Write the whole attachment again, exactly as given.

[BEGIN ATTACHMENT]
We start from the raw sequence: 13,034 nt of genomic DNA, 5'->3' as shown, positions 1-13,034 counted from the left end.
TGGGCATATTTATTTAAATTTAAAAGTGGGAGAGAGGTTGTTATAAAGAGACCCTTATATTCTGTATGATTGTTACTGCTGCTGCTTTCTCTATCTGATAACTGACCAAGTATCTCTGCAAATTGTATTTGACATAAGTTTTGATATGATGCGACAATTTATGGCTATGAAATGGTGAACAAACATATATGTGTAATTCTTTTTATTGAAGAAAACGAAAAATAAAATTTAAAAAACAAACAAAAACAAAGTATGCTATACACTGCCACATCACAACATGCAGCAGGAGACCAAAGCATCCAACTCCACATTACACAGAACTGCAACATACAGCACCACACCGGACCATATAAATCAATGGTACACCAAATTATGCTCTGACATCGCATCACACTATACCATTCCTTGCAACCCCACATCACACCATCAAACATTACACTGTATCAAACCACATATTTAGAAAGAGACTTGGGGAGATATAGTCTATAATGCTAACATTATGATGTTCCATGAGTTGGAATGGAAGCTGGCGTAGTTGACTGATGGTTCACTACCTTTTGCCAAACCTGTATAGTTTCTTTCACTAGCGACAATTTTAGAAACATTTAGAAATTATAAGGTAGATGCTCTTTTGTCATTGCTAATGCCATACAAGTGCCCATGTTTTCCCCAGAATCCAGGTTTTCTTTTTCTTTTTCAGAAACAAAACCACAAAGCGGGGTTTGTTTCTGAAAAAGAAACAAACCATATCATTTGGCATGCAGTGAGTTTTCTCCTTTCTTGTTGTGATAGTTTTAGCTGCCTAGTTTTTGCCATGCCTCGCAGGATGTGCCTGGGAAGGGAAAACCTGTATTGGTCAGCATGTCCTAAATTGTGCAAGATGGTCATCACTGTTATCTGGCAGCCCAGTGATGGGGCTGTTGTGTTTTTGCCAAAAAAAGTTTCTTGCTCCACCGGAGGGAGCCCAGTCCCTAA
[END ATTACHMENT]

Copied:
We start from the raw sequence: 13,034 nt of genomic DNA, 5'->3' as shown, positions 1-13,034 counted from the left end.
TGGGCATATTTATTTAAATTTAAAAGTGGGAGAGAGGTTGTTATAAAGAGACCCTTATATTCTGTATGATTGTTACTGCTGCTGCTTTCTCTATCTGATAACTGACCAAGTATCTCTGCAAATTGTATTTGACATAAGTTTTGATATGATGCGACAATTTATGGCTATGAAATGGTGAACAAACATATATGTGTAATTCTTTTTATTGAAGAAAACGAAAAATAAAATTTAAAAAACAAACAAAAACAAAGTATGCTATACACTGCCACATCACAACATGCAGCAGGAGACCAAAGCATCCAACTCCACATTACACAGAACTGCAACATACAGCACCACACCGGACCATATAAATCAATGGTACACCAAATTATGCTCTGACATCGCATCACACTATACCATTCCTTGCAACCCCACATCACACCATCAAACATTACACTGTATCAAACCACATATTTAGAAAGAGACTTGGGGAGATATAGTCTATAATGCTAACATTATGATGTTCCATGAGTTGGAATGGAAGCTGGCGTAGTTGACTGATGGTTCACTACCTTTTGCCAAACCTGTATAGTTTCTTTCACTAGCGACAATTTTAGAAACATTTAGAAATTATAAGGTAGATGCTCTTTTGTCATTGCTAATGCCATACAAGTGCCCATGTTTTCCCCAGAATCCAGGTTTTCTTTTTCTTTTTCAGAAACAAAACCACAAAGCGGGGTTTGTTTCTGAAAAAGAAACAAACCATATCATTTGGCATGCAGTGAGTTTTCTCCTTTCTTGTTGTGATAGTTTTAGCTGCCTAGTTTTTGCCATGCCTCGCAGGATGTGCCTGGGAAGGGAAAACCTGTATTGGTCAGCATGTCCTAAATTGTGCAAGATGGTCATCACTGTTATCTGGCAGCCCAGTGATGGGGCTGTTGTGTTTTTGCCAAAAAAAGTTTCTTGCTCCACCGGAGGGAGCCCAGTCCCTAA